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The Automotive Chronicles

Monthly newsletter published by McLellan's Automotive History. Dedicated to literature collectors, restorers, museums, publishers, manufacturers and investors who collect and preserve automotive literature
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June 2006 Issue
 
ARTICLE
 
Letteratura Di Automobile Di Italiano
By Robert McLellan
 

"Ferraris come in all shapes and sizes with similar price tags — expensive... If you are in the market for the best in imports and have the loot, write your check to Alfred Momo and then sit down and wait — it may be a long one. Ferrari's delivery service is as independent as independent can be and it is quite possible that if he doesn't like you he won't sell you a car, regardless of how long you are willing to wait. At times Ferrari has shut down his factory in squabbles with the government about over-taxing; sometimes he's open. Since Ferrari is a wealthy man in his own right, he is in a position to tell the government and his customers to go to hell at any time — and often does.

So, I will repeat, if you have the loot and can buy one, go ahead. In this way you'll know for sure that you own one of the greatest sports cars in the world, even though it may come apart in the first ten miles.

From The Modern Sports Car by Tom McCahill, 1954."

 

A lot has changed at Ferrari since the death of Enzo, but in the early 1950s he was interested more in racing than in building civilized cars for customers. When he needed financing he sold cars to "regular" rich guys. The rest of the time he sold them to race car drivers. Enzo, a former race car driver with Alfa Romeo, had priorities.

I knew several collectors who received brochures directly from the factory, and even personal letters from Enzo, by persuasively making the case that they were the "right type" of person to command his attention. Using SCCA stationery and mentioning Laguna Seca helped make a positive statement.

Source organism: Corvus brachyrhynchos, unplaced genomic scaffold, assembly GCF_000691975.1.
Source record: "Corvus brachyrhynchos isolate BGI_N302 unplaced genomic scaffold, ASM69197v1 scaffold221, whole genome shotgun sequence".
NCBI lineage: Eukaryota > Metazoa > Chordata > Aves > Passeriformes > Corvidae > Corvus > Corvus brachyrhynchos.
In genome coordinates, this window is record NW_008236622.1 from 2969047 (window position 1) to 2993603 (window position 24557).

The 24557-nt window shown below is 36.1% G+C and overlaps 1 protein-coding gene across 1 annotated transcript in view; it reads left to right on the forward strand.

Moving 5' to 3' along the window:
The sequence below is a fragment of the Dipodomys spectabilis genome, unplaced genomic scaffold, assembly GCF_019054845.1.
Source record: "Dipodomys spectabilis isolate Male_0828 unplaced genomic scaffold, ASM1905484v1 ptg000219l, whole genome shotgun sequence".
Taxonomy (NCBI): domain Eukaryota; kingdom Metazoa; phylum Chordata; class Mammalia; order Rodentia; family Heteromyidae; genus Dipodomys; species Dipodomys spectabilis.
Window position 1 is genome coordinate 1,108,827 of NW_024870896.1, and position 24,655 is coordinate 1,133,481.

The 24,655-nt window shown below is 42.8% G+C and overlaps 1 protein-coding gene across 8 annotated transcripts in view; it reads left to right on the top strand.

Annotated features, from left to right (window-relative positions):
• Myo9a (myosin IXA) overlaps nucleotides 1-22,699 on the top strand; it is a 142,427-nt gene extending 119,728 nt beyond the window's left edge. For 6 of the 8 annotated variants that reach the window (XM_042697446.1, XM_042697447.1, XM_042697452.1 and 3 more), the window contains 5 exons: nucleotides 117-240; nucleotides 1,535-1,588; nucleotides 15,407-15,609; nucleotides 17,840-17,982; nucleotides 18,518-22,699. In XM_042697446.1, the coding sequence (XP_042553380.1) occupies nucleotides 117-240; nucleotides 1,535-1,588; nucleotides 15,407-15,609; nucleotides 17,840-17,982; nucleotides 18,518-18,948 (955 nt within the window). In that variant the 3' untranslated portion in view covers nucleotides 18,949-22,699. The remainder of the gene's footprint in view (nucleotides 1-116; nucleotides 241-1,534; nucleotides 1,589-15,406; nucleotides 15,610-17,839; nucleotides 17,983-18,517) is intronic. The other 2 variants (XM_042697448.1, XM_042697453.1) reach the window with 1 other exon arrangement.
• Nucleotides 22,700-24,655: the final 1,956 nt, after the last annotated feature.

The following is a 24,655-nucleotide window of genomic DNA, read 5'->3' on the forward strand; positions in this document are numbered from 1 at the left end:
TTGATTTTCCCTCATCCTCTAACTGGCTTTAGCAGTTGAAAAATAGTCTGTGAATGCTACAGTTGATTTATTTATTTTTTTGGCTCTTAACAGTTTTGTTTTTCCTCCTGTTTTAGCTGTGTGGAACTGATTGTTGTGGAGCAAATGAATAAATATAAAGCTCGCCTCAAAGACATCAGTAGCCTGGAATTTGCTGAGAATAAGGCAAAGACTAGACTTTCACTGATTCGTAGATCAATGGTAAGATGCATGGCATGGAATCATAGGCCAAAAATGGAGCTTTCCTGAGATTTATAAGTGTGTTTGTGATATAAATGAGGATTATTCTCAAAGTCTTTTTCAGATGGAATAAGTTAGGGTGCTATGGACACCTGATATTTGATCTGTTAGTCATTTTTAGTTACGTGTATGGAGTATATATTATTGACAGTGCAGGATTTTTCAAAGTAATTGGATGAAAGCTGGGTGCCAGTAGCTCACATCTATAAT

A number of serious collectors of Ferrari literature began their collections in the 1950s, but when Richard Merritt published Ferrari Brochures and Sales Literature in 1977, the number of collectors more than doubled. It was at that time that I shifted from being a casual to a serious Ferrari literature collector. Prices quickly began to rise and by 1990 I felt they had peaked as reflected by the insane prices the cars were fetching. Actually I was a bit premature when I sold in 1990 as they didn't really top out until 1991. My nearly completed collection sold to the very distinguished collector of both Ferrari cars and literature, Junichiro Hiramatsu (Read article).

   
       
   
   
   
   
   

Ferrari, Lamborghini, Maserati, Alfa Romeo, Lancia and Fiat, in that order, generate the most interest in collectors' minds, whether we're talking about the cars or the literature. While the values of these cars and their literature retreated for awhile, after setting records in the late 1980s and early 1990s, the prices are once again rising dramatically. This time around the prices paid are not receiving much attention and most collections seem to remain hidden. Possibly collectors are waiting for prices to become exorbitant. Or maybe these collectors have moved on to other hobbies, have forgotten about their literature and are not watching the movement in prices. We have noticed that when the rarer items become available they are quickly snapped up. If these marques appeal to you, keep your eyes open for opportunities.

 
LAMBORGHINI
 
       
       


 
MASERATI
 
       
       


 
ALFA ROMEO
 
       
 
       


 
LANCIA
       
       
       


 
FIAT
 
       
       
       
 
 
The Automotive Chronicles, June 2006
 
 
 
 
 
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